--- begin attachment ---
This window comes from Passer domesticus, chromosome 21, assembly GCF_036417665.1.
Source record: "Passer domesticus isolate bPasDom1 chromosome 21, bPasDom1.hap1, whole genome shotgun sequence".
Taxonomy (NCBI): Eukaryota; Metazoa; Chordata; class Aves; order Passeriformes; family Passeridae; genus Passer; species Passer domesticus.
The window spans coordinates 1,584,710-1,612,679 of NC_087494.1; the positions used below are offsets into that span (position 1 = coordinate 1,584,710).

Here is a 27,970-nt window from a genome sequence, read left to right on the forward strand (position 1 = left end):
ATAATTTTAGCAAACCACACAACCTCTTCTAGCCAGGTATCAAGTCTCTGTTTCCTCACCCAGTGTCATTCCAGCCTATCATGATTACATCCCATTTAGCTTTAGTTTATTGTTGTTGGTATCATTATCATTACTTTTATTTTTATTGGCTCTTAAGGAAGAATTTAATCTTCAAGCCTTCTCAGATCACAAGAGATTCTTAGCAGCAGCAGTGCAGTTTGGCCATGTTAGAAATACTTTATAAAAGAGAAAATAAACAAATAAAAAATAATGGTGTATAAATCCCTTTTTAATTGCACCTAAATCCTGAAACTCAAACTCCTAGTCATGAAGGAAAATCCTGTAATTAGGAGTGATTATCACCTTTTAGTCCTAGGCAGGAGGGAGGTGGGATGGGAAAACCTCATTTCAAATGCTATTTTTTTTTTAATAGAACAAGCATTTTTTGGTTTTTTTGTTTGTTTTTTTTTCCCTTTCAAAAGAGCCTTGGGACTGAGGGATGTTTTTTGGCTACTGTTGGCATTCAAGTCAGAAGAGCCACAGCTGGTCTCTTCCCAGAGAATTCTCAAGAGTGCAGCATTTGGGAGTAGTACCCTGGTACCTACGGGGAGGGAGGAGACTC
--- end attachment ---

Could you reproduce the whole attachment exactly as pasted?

This window comes from Passer domesticus, chromosome 21, assembly GCF_036417665.1.
Source record: "Passer domesticus isolate bPasDom1 chromosome 21, bPasDom1.hap1, whole genome shotgun sequence".
Taxonomy (NCBI): Eukaryota; Metazoa; Chordata; class Aves; order Passeriformes; family Passeridae; genus Passer; species Passer domesticus.
The window spans coordinates 1,584,710-1,612,679 of NC_087494.1; the positions used below are offsets into that span (position 1 = coordinate 1,584,710).

Here is a 27,970-nt window from a genome sequence, read left to right on the forward strand (position 1 = left end):
ATAATTTTAGCAAACCACACAACCTCTTCTAGCCAGGTATCAAGTCTCTGTTTCCTCACCCAGTGTCATTCCAGCCTATCATGATTACATCCCATTTAGCTTTAGTTTATTGTTGTTGGTATCATTATCATTACTTTTATTTTTATTGGCTCTTAAGGAAGAATTTAATCTTCAAGCCTTCTCAGATCACAAGAGATTCTTAGCAGCAGCAGTGCAGTTTGGCCATGTTAGAAATACTTTATAAAAGAGAAAATAAACAAATAAAAAATAATGGTGTATAAATCCCTTTTTAATTGCACCTAAATCCTGAAACTCAAACTCCTAGTCATGAAGGAAAATCCTGTAATTAGGAGTGATTATCACCTTTTAGTCCTAGGCAGGAGGGAGGTGGGATGGGAAAACCTCATTTCAAATGCTATTTTTTTTTTAATAGAACAAGCATTTTTTGGTTTTTTTGTTTGTTTTTTTTTCCCTTTCAAAAGAGCCTTGGGACTGAGGGATGTTTTTTGGCTACTGTTGGCATTCAAGTCAGAAGAGCCACAGCTGGTCTCTTCCCAGAGAATTCTCAAGAGTGCAGCATTTGGGAGTAGTACCCTGGTACCTACGGGGAGGGAGGAGACTC